There has been an 18% increase in emergency admissions of older people between 2010-11 and 2014-15 (NAO, 2016). However, despite continued emphasis on transforming NHS services to transfer more care into the community there is no sign of abatement of emergency admissions. A plethora of recommendations for discharge practice have been developed over recent years, which are often embedded in ‘specialist older persons guidance’, the relevance of which takes time to filter down into clinical practice (Department of Health (DH), 2013; 2011; 2007). Guidance can prove challenging to implement in acute settings where it has to compete with many other guidelines for the care of older people (Cook et al, 2012).

Acute admission and assessment units can be highly pressurised environments for staff to assess frail older patients (Hoyle and Grant, 2015). These challenges are further intensified with pressures to transfer or discharge patients from acute care whose needs can be met outside of a hospital setting, thereby relieving pressure on hospital bed capacity (Groene et al, 2012). The challenges for nurses are:

  • Recognising the potential problems that can occur in the transfer and discharge process;
  • Incorporating the latest national guidance into practice;
  • Achieving this in the time constraints of the acute admission setting.

Reviewing discharge in acute care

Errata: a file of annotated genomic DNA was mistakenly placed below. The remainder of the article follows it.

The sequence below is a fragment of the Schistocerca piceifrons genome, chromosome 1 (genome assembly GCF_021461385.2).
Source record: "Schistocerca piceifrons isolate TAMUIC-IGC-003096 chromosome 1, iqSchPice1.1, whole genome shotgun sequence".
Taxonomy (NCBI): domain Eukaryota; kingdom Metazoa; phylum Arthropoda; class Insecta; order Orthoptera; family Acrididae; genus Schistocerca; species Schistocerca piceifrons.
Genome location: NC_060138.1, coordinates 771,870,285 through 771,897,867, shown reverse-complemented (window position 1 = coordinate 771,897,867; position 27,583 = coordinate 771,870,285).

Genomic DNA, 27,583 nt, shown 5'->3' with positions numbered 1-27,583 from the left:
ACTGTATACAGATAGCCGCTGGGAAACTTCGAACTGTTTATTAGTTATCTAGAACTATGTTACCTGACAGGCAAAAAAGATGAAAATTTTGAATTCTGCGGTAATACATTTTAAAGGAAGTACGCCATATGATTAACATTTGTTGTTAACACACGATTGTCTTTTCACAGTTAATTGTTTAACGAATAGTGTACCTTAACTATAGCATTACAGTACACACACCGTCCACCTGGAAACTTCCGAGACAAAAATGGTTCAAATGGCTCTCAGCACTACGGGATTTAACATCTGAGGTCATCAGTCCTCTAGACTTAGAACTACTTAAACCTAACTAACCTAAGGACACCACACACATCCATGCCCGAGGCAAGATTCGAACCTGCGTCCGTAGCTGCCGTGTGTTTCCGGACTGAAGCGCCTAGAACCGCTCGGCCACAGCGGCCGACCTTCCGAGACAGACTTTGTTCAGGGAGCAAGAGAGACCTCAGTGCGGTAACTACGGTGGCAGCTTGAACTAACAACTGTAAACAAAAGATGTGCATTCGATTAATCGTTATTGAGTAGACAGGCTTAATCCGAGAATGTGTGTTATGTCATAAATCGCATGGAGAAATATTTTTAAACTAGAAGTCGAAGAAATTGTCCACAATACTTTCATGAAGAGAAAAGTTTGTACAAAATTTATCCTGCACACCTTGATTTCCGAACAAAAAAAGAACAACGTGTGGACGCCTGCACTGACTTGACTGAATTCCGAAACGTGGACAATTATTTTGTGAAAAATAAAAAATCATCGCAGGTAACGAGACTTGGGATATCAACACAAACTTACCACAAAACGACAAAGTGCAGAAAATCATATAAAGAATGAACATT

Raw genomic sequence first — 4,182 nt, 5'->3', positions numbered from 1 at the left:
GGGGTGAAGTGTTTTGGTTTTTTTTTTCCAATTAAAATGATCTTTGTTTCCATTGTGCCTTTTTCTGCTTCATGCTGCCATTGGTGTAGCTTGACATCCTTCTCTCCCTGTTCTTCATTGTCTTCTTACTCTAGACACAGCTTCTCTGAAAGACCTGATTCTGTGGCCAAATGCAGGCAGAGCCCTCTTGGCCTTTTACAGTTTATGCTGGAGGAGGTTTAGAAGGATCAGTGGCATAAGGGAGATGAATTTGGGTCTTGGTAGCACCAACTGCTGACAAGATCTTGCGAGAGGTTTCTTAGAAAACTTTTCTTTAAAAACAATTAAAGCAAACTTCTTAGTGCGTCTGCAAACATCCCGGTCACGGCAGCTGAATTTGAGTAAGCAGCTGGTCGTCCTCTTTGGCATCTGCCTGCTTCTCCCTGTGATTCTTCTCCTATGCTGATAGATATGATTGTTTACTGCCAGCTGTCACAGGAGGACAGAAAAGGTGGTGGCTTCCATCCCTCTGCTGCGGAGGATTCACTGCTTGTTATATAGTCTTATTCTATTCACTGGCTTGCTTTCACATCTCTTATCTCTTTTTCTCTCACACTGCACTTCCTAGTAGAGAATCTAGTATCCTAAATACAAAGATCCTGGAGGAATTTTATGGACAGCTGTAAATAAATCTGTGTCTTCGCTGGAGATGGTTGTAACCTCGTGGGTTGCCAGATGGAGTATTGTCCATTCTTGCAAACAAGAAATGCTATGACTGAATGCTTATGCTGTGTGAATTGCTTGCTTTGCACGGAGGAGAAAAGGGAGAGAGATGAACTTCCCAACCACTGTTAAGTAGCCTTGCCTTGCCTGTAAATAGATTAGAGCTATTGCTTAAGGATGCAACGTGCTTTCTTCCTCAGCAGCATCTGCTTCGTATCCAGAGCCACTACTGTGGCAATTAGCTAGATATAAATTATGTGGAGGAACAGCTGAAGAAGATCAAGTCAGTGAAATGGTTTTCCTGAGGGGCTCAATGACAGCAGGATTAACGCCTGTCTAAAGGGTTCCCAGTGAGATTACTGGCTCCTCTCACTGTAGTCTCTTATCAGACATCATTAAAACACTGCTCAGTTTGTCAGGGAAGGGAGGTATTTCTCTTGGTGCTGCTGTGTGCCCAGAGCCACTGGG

Discharge processes

It is important to understand your current discharge process and the underlying principles (Lees, 2010). The set of questions in Box 2 will help you to focus on what you need to do to revise your discharge documentation as necessary, and make small changes in practice, briefings or audit mechanisms.

Box 2. Current practice assessment

Questions to ask about your discharge planning process

  • How do you routinely gather information regarding patient discharge?
  • What type of information do you gather about discharge?
  • Where do you document information about the discharge plans?
  • Is this information easily accessible to use during the in-patient stay and after discharge (handover documentation/notes)?
  • How are carers or relatives involved in the production of information?
  • What do you do when information about discharge cannot be gathered?
  • Who is responsible for coordinating the patient’s discharge?
  • Is discharge information handed over (verbally and in writing) on patient transfer from your area?